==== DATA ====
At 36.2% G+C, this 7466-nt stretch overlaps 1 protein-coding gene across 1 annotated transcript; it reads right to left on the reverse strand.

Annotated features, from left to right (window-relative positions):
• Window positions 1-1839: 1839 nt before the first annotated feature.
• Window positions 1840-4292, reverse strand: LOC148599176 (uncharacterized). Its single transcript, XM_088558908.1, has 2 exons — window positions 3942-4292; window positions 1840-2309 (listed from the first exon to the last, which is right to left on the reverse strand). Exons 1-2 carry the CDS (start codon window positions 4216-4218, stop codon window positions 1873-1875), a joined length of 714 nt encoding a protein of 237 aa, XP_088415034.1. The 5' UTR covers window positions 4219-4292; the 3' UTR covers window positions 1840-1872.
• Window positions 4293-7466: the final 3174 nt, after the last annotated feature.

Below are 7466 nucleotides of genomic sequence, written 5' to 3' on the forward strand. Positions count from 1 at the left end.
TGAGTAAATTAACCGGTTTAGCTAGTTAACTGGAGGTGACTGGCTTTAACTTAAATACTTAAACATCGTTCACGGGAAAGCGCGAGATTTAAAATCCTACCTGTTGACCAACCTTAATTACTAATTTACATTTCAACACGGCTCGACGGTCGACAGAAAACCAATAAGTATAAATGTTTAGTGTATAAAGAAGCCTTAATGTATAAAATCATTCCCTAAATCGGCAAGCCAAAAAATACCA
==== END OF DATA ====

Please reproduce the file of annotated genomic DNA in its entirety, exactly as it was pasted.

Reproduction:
At 36.2% G+C, this 7466-nt stretch overlaps 1 protein-coding gene across 1 annotated transcript; it reads right to left on the reverse strand.

Annotated features, from left to right (window-relative positions):
• Window positions 1-1839: 1839 nt before the first annotated feature.
• Window positions 1840-4292, reverse strand: LOC148599176 (uncharacterized). Its single transcript, XM_088558908.1, has 2 exons — window positions 3942-4292; window positions 1840-2309 (listed from the first exon to the last, which is right to left on the reverse strand). Exons 1-2 carry the CDS (start codon window positions 4216-4218, stop codon window positions 1873-1875), a joined length of 714 nt encoding a protein of 237 aa, XP_088415034.1. The 5' UTR covers window positions 4219-4292; the 3' UTR covers window positions 1840-1872.
• Window positions 4293-7466: the final 3174 nt, after the last annotated feature.

Below are 7466 nucleotides of genomic sequence, written 5' to 3' on the forward strand. Positions count from 1 at the left end.
TGAGTAAATTAACCGGTTTAGCTAGTTAACTGGAGGTGACTGGCTTTAACTTAAATACTTAAACATCGTTCACGGGAAAGCGCGAGATTTAAAATCCTACCTGTTGACCAACCTTAATTACTAATTTACATTTCAACACGGCTCGACGGTCGACAGAAAACCAATAAGTATAAATGTTTAGTGTATAAAGAAGCCTTAATGTATAAAATCATTCCCTAAATCGGCAAGCCAAAAAATACCA